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Brass Instruments

Brass instruments that have played important roles in the history of music :                                                                            Trumpet: The origins of trumpets date back thousands of years. The earliest known                                                                trumpets were simple instruments made from hollowed-out animal horns or shells. They were used in various ancient civilizations, including Egypt, Greece, and Rome. During the medieval period, the trumpet underwent significant changes. The addition of a mouthpiece made of metal, such as bronze or brass, allowed for greater control and improved sound quality. In the 19th century, the trumpet underwent a major transformation with the invention of the valve mechanism. The addition of valves allowed players to change the length of the instrument's tubing, enabling them to play a full chromatic scale. This innovation expanded the trumpet's range and versatility, making it a prominent instrument in orchestras and bands. Throughout the 20th century, the trumpet continued to evolve, with advancements in materials, manufacturing techniques, and playing techniques. Today, the trumpet is widely used in various musical genres, including classical, jazz, pop, and rock.                                                                   Trombone: The trombone, like the trumpet, has ancient origins. Its precursors can be traced back to ancient civilizations, including Egypt and Rome. However, the modern trombone, as we know it today, developed during the Renaissance period (15th to 18th centuries), the trombone became a popular instrument in both secular and sacred music. It was used in ensembles and orchestras, as well as in religious ceremonies. The trombone's distinctive feature is its sliding tube, known as the slide, which allows players to change the pitch by varying the length of the tubing. During the 20th century, the trombone gained prominence in various musical genres, including orchestral music, jazz, and popular music. It has been featured prominently in jazz ensembles and big bands, and it continues to be a vital part of symphony orchestras.

Lower Brass: The tuba and euphonium are two brass instruments that are part of the modern symphony orchestra and concert band. Both instruments have a rich history that dates back to the early 19th century.   In 1835, a German instrument maker named Wilhelm Friedrich Wieprecht and a German musician named Johann Moritz invented the tuba in Berlin. They sought to create an instrument with a deep, powerful sound that could fill the gap between the brass and woodwind sections of the orchestra. Over time, the tuba underwent various design modifications and improvements. These advancements allowed for greater agility and flexibility in playing the instrument. The tuba became a standard part of the orchestra by the mid-19th century. The euphonium was initially known as the "bombardon" and was invented independently by several instrument makers in Germany, France, and England. Adolphe Sax, the Belgian inventor of the saxophone, also made significant contributions to the development of the euphonium. Sax introduced the compensating system, which allowed for more accurate intonation across the instrument's range. During the late 19th and early 20th centuries, the euphonium gained popularity in military bands and brass bands. It became an integral part of these ensembles, providing both melodic and harmonic support.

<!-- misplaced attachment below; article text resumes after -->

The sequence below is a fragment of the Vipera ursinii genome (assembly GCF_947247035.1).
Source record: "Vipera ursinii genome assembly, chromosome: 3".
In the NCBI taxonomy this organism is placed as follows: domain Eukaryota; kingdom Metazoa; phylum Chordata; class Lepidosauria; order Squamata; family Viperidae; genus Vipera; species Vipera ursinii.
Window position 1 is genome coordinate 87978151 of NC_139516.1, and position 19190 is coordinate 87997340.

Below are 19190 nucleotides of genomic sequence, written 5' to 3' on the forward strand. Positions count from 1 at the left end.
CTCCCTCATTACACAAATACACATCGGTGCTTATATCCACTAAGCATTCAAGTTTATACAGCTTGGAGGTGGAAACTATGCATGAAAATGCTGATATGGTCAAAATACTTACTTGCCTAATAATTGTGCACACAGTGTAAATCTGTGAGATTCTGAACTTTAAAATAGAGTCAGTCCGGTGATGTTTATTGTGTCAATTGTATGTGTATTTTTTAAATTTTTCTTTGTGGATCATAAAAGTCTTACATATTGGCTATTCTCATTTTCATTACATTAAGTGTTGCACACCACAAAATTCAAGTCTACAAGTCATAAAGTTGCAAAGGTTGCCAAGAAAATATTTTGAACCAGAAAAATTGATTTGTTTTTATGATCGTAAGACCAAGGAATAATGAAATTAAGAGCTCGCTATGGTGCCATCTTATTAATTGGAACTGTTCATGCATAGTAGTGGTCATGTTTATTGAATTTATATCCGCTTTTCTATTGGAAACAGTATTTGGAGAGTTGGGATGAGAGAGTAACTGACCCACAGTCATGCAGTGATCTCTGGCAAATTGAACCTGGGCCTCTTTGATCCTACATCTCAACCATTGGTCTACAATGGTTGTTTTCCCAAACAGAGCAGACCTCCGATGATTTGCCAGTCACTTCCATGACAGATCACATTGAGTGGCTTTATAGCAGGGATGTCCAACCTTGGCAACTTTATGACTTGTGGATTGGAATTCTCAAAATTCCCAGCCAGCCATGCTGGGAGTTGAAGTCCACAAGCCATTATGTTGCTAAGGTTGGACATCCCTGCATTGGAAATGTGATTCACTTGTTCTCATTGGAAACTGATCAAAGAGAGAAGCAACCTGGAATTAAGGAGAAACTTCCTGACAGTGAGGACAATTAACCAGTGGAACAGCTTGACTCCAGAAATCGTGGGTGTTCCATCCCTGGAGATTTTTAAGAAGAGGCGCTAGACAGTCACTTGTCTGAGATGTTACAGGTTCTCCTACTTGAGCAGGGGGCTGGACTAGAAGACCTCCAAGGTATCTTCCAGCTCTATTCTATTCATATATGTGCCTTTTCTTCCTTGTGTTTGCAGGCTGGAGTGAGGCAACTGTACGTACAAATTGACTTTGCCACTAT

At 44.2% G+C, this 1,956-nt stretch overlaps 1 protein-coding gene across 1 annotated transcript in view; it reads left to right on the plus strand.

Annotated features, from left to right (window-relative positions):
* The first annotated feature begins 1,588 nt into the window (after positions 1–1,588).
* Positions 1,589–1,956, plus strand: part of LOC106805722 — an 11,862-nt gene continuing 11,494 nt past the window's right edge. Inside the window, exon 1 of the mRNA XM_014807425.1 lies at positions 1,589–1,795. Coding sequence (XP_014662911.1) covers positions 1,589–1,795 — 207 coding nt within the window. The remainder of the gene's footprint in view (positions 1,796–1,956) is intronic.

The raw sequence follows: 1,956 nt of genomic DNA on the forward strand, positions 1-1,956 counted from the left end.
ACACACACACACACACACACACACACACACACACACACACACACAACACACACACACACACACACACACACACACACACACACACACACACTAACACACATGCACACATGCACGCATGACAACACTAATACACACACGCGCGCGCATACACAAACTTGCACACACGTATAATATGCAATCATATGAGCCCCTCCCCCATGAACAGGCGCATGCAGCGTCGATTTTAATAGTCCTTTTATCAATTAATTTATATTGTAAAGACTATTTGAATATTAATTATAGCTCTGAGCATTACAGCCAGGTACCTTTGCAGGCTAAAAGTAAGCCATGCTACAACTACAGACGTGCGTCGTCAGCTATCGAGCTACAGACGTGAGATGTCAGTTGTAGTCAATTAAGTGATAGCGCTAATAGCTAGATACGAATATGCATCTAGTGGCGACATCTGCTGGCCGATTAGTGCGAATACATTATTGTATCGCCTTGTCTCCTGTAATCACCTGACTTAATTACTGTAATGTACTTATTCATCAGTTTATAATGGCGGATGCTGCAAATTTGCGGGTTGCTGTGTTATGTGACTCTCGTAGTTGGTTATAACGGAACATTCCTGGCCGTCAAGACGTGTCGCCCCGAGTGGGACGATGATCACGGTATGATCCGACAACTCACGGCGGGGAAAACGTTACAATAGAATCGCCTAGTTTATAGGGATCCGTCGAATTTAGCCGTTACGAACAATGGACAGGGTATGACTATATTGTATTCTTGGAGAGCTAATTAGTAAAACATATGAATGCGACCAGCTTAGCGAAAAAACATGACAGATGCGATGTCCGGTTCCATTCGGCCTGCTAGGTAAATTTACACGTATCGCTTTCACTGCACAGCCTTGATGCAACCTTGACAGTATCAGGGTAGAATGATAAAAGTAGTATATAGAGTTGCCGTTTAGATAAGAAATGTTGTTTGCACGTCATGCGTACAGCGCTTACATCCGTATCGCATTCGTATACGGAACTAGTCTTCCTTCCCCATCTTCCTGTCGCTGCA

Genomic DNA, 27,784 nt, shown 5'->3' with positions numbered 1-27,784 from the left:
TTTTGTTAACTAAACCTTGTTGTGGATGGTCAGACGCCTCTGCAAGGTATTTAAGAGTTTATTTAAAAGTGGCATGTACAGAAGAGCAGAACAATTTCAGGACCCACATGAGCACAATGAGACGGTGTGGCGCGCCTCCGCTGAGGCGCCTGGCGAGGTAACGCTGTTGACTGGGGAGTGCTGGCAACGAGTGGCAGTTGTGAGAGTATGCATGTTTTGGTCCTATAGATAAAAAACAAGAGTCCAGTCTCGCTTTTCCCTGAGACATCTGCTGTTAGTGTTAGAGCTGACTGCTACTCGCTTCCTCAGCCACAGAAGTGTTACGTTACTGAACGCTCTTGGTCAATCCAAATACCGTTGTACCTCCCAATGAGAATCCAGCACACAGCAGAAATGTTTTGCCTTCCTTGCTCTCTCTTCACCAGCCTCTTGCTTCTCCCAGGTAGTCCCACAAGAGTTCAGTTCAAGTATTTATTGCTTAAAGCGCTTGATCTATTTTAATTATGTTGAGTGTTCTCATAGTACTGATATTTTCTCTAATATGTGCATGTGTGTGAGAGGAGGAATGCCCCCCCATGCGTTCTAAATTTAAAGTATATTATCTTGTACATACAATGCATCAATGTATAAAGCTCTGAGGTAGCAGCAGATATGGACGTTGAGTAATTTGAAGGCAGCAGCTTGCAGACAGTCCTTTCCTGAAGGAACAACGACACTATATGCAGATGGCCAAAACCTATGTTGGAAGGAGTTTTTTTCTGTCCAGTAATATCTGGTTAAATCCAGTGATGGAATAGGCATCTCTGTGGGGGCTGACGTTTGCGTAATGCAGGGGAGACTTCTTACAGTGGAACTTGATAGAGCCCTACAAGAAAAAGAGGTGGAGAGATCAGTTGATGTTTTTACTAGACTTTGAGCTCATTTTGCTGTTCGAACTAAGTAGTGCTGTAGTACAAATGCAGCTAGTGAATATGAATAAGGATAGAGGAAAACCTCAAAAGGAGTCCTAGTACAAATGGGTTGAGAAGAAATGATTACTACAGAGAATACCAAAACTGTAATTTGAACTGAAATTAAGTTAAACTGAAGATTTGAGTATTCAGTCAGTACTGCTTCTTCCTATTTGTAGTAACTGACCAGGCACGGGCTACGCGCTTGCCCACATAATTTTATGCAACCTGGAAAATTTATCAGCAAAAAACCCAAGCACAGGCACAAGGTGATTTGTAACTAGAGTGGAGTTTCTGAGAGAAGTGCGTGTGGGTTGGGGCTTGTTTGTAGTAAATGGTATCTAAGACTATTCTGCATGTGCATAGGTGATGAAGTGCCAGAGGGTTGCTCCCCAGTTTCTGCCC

A brass instrument service typically involves a thorough inspection, cleaning, and maintenance of the instrument to ensure it is in optimal playing condition. Here are some common tasks that may be performed during a saxophone service:

  1. Inspection: The instrument is carefully examined for any visible damage, such as dents and valves and slides are checked for issues.

  2. Disassembly: The instrument is disassembled into its individual components, all slides and valves are removed. This allows for better access during the cleaning and adjustment processes.

  3. Alignment: testing and adjusting the alignment of slides and valves to ensure that all work free, using mandrels, lapping and other techniques.

  4. Cleaning: Each component of the instrument is cleaned using specialized ultrasonic machine, cleaning agents and tools. This includes sterilising the mouthpiece, bore, removing dirt, dust, and as much accumulated organic residue from the instrument as possible. Polishing: Brass instruments typically have a lacquered finish over a brass body. A lacquer polish is used with specialised tools to bring back the sheen to the lacquered finish where possible. Silver plated instruments are polished with specialised cloths and polish. Please note: tarnished sections will be the result of lacquer or silver plating being removed from the instrument, either caused by age or saliva/ sweat. Our polishes will not remove tarnish.

  5. Lubrication: Appropriate lubricants such as slide grease and valve oil are applied as required. Assembly and Final Play Test: After all the necessary adjustments and maintenance tasks are completed, the instrument is reassembled. A final play test is conducted to ensure that the instrument is in optimal playing condition.

The price of a standard service is $170.00 for Trumpets & Trombones  $190.00 for lower brass.

It doe not include: Dent removal, Straightening damaged or bent components, Soldering braces - all of these services will need to be quoted on by the technician.

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